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The climate-alarmist movement has a big PR problem on its hands


Daily Caller News Foundation

The whole “net-zero by 2050” narrative that cranked up in earnest in early 2021 has now become a public relations problem for the climate-alarm movement, according to a senior official at the United Nations.

Chris Stark, the outgoing chief executive of the UN’s Climate Change Committee (CCC), said as reported by the Guardian: “Net zero has definitely become a slogan that I feel occasionally is now unhelpful, because it’s so associated with the campaigns against it. That wasn’t something I expected.”

As seems to always be the case among the globalist sponsors of this government-subsidized rush to saddle the world with unreliable power grids and short-range electric cars, the conversation among the leaders of the movement immediately moves not to perhaps reconsidering the approach to address public concerns, but to rejiggering the narrative. Stark recommends shifting the label and the narrative to more of a focus on investment and how renewables and EVs somehow improve energy security.

“We are talking about cleaning up the economy and making it more productive – you can call that anything you like,” he said.

That would be a neat trick, inventing a narrative about benefits that don’t really exist. But it wouldn’t be the first time it’s been tried.

At last November’s COP 28 conference, UN Secretary General Antonio Guterres floated the term “climate collapse” as a new name for what the climate alarmists have successively called “global warming,” “climate change,” “climate crisis,” and “climate emergency.” Each successive label has been replaced as its cache’ with the public has faded; and apparently the whole “climate emergency” has lost its punch, so another fright narrative must be concocted.

The trouble there, of course, is that the climate is not collapsing. But then again, it isn’t in any sort of an emergency, either, or a crisis.

The climate is always changing, though, so at least the long-abandoned “climate change” label had the ring of truth to it. Maybe let’s go back to that and try to deal with something that is at least a real thing? But, no, that would cut down on the alarm and make it harder for political leaders to enact bad “solutions” and subsidize them with debt combined with skyrocketing utility bills for average citizens.

So, as Stark says, call it anything you want, just so long as it is alarming. Stark’s boss at the UN, Guterres, used the term “global boiling” to describe the current climate situation. So, maybe we change “net-zero by 2050” to “no bubbles by 2050.” That would at least have the advantage of some semblance of consistent thought.

A colleague suggested that we simply change the problematic label to “Stone Age,” since that is where we are heading if the alarmists continue to get their way. She has a point.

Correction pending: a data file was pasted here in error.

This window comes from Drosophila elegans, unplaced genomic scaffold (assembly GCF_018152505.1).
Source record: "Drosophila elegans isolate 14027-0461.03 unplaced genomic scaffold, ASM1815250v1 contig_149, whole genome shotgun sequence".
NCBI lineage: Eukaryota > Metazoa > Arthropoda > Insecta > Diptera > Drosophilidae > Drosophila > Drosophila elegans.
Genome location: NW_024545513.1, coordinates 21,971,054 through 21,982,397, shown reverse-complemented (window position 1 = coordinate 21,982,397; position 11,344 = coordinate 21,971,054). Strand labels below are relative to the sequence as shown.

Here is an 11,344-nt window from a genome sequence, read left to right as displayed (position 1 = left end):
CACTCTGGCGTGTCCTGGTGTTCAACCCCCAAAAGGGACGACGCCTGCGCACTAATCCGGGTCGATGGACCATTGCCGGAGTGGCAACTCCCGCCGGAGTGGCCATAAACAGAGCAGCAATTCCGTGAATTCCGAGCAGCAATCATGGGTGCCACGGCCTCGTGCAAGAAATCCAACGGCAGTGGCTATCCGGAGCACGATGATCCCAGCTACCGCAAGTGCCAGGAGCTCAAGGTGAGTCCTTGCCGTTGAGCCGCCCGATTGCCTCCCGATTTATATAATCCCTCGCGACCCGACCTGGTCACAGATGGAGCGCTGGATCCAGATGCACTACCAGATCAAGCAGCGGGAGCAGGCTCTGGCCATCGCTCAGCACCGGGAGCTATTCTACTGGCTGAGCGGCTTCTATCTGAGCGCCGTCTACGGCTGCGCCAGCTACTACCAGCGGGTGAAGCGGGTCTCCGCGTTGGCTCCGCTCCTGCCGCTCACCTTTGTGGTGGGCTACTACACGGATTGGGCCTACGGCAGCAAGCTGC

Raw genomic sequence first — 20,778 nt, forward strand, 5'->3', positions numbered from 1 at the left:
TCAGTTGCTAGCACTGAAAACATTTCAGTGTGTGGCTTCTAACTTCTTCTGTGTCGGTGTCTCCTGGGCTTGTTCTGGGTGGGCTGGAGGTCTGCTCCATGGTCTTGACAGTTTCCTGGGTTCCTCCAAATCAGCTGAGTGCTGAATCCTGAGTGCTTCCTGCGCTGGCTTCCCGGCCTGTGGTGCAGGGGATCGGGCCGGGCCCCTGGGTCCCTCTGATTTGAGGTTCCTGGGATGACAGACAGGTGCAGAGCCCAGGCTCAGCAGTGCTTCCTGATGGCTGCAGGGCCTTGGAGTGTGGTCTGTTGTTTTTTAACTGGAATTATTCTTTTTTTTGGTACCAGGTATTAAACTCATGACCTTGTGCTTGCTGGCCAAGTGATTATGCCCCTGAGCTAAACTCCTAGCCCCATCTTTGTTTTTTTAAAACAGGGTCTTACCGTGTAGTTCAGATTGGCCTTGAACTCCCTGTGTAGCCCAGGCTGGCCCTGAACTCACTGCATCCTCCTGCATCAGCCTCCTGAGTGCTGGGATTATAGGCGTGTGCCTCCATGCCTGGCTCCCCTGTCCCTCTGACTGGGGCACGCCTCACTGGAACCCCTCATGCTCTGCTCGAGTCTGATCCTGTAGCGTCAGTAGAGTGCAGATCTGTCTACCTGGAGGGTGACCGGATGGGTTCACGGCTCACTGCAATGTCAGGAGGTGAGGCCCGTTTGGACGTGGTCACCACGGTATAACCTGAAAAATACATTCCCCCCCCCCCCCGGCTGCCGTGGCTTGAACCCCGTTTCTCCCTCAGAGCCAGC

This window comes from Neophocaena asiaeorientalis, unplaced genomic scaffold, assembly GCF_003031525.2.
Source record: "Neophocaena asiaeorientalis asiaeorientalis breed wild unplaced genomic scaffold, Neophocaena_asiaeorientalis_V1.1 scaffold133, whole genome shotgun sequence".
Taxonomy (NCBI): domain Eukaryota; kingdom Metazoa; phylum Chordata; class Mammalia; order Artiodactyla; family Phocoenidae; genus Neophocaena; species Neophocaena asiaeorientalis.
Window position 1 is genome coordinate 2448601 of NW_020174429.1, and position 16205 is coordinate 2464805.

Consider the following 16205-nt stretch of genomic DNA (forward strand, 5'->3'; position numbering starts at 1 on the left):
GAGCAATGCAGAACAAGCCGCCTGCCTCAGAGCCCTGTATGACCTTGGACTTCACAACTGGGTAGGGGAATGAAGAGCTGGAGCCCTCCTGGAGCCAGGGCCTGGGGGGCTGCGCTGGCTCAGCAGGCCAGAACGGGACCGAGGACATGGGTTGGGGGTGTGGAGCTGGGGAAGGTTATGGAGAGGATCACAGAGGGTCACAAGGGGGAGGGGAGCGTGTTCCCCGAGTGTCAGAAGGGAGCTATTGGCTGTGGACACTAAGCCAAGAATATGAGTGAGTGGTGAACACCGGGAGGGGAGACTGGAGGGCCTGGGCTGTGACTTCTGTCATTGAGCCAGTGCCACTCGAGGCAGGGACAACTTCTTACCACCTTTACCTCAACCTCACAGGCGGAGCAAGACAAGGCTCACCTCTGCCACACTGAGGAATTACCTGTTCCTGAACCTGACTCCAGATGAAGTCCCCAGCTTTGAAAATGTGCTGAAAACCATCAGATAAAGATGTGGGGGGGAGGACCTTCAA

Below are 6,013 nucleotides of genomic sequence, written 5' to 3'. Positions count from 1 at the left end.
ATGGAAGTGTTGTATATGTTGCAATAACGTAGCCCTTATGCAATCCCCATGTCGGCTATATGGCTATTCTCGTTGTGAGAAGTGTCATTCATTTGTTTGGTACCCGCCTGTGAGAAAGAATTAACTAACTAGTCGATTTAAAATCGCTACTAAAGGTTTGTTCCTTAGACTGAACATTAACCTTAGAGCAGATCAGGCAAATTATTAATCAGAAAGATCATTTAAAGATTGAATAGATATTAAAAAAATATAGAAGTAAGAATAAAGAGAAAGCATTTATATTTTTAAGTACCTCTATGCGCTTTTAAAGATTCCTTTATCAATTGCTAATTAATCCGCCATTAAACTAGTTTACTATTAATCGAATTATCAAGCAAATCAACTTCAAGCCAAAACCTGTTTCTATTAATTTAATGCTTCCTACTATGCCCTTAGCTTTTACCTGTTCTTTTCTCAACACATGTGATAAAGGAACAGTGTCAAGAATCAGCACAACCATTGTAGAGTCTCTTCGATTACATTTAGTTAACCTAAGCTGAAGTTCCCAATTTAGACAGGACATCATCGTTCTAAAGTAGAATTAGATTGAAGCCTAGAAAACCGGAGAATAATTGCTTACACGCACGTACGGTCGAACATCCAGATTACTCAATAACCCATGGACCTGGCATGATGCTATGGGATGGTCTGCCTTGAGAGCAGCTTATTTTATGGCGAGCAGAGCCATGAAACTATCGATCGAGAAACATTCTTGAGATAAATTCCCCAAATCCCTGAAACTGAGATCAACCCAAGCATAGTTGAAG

The most amazing thing about Stark’s concerns is that anyone is really surprised that “net-zero by 2050” has become a problematic term. How else would officials at the UN and other governments expect the public to react to what has become the umbrella label for a set of authoritarian government actions that have destabilized power grids, caused the cost of living to rise rapidly, reduced consumer choice, and begun to rob citizens in nominally “free” countries of their individual rights?

The central problem today with this climate change narrative is that it has gone on for so long that is has become a bit of a joke with an increasingly aware and skeptical public. And the reason they’re skeptical is not due to any disbelief in science, as the alarmists invariably claim, but because they have seen nothing but bad outcomes and personal deprivations from the alleged solutions being subsidized into existence.

Stark assures us that, “the lifestyle change that goes with this is not enormous at all,” but painful results to date tell another story.

If Stark were truly thoughtful and serious about wanting to deal with the increasing unpopularity of the “net-zero by 2050” construct, he would suggest that everyone take a step back and re-evaluate the nature and effectiveness of the solutions being pushed.

By merely advocating for the concoction of yet another shift in the narrative, a troublesome lack of sincerity is laid bare.

David Blackmon is an energy writer and consultant based in Texas. He spent 40 years in the oil and gas business, where he specialized in public policy and communications.

The views and opinions expressed in this commentary are those of the author and do not reflect the official position of the Daily Caller News Foundation.

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Republished with permission from Daily Caller News Foundation

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